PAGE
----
Confident Learners Initiative

Our initiative is about building children’s confidence in learning by strengthening their literacy development during their first four years at school. Confident Learners is a whole-school and whole-community program of training and research aimed at increasing the capacity of educators, volunteers, parents and other community members to support the development of literacy skills of Aboriginal children.

A key feature of this initiative is a clear description of a sequential step-by-step “pathway” approach to learning how to read. Each skill is directly linked to one or more learning activities that enable children to proceed on the literacy pathway. Teachers have the opportunity to include learning activities that support and build pride in First Nations culture. The initiative incorporates a continuous approach to assessment that follows children’s development step by step on the literacy pathway, such that teachers, parents and community members can regularly celebrate their children’s success.

The Confident Learners initiative also includes a professional development program for principals and teachers aimed at increasing their knowledge of the science of literacy skill development and its application in schools serving First Nations students, a training program for mentors, aides and volunteers that support children’s literacy development and resources for families and communities to support their children’s literacy development.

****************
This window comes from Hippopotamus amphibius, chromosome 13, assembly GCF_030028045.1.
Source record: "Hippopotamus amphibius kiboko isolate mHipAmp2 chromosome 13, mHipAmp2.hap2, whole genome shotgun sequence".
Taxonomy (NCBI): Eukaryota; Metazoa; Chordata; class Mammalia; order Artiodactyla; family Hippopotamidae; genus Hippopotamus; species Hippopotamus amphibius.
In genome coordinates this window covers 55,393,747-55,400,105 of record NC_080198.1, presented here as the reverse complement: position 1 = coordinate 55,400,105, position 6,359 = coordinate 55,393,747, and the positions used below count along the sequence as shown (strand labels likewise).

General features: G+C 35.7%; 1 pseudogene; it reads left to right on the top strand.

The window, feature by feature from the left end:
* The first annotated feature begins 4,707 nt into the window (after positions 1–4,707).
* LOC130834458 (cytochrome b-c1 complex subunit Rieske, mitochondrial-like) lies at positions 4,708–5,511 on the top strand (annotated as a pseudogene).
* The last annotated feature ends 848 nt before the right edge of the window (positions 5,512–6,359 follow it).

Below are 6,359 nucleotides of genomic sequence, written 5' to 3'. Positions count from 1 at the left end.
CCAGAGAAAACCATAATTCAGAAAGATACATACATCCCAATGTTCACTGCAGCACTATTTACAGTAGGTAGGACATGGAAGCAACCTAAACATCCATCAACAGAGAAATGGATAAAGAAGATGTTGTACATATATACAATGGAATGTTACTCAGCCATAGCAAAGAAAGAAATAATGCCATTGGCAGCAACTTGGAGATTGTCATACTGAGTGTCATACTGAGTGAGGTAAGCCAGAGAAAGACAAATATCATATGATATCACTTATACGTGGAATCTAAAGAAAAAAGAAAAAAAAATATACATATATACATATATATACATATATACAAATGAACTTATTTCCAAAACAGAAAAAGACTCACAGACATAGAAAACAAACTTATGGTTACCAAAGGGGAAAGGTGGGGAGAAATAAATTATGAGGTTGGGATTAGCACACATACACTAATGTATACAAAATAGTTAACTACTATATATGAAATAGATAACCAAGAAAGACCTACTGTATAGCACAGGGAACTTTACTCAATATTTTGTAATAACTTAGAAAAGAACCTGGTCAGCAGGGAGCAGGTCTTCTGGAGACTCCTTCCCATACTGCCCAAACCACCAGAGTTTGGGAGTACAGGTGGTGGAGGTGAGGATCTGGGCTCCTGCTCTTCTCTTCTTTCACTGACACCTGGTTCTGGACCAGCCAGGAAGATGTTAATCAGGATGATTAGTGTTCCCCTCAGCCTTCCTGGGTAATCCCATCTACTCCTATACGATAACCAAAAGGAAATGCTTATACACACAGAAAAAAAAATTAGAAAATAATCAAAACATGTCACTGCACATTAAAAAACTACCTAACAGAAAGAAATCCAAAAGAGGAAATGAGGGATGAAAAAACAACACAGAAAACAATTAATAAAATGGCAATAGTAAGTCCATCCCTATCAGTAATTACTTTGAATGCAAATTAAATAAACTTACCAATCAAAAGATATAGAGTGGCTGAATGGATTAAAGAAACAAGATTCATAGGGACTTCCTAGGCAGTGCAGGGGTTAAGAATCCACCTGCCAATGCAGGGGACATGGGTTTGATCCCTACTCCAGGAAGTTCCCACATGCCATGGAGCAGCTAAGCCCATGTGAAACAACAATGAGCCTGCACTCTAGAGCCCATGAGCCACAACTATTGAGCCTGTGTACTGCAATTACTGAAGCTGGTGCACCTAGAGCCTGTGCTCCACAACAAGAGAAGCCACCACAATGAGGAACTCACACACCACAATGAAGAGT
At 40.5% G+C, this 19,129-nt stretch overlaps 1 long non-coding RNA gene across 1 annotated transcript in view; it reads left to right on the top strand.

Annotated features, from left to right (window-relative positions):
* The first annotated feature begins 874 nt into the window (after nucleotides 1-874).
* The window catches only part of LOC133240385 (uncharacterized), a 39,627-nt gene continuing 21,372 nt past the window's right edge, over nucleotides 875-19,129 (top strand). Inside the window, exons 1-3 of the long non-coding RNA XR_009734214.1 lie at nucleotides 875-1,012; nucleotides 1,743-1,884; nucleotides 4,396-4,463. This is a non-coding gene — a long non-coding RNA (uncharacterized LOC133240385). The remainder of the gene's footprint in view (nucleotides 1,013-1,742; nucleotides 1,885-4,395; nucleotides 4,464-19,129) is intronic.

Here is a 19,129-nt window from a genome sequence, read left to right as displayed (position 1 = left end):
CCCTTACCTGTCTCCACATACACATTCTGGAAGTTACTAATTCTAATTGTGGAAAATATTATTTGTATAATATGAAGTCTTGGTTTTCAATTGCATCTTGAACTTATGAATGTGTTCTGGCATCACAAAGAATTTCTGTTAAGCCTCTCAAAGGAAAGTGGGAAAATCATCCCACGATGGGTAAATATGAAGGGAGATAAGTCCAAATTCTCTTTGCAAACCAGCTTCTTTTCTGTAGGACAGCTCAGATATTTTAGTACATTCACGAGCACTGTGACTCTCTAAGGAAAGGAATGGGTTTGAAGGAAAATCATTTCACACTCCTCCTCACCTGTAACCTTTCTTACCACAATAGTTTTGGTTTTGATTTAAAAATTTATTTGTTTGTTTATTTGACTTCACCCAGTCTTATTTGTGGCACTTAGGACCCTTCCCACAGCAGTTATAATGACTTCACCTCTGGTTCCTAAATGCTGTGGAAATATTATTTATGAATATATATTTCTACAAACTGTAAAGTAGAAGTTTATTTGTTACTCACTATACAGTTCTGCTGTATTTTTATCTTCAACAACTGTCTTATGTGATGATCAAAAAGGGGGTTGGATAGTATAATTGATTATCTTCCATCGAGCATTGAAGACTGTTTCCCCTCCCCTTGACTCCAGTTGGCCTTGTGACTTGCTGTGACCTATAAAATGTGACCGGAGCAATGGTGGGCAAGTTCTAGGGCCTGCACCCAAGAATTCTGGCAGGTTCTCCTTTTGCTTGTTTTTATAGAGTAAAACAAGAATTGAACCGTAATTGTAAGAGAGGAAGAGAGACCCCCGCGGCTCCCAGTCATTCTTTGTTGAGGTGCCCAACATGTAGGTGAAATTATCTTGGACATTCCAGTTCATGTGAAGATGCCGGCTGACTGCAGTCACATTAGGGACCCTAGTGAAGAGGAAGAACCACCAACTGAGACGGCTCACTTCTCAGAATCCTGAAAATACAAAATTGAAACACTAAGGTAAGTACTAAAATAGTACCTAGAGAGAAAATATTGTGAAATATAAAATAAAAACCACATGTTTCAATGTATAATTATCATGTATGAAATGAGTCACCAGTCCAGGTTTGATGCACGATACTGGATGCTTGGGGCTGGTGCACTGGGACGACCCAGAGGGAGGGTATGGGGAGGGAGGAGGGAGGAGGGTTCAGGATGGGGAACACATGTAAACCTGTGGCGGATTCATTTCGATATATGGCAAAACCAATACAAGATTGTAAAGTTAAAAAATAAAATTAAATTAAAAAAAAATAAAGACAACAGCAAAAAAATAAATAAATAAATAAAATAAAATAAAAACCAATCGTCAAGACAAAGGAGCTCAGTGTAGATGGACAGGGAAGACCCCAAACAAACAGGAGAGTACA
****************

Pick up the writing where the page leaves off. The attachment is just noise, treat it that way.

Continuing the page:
Funder

Aboriginal Affairs and Northern Development Canada

Research Team

CRISP Team:

  • Doug Willms
  • Robert Laurie
  • Norma Barron
  • Karen Branscombe
  • Peter Cullen
  • Helene Devarennes
  • Robert Dunn
  • Agnes Flanagan
  • Rose Grattan
  • Matthew Gwathmey
  • Allyson Haley
  • Paul Lang
  • Anne Laurie
  • Dr. Ariana Loff
  • Dr. Kevin O'Connor
  • Dr. Gene Oullette
  • João Pereira
  • Lisa Pollock
  • David Riddle
  • April Rodgers-Sahib
  • Robert Sharp
  • Dr. Lucia Tramonte
  • Dr. Ana Paula Simões Do Vale

Links

Confident Learners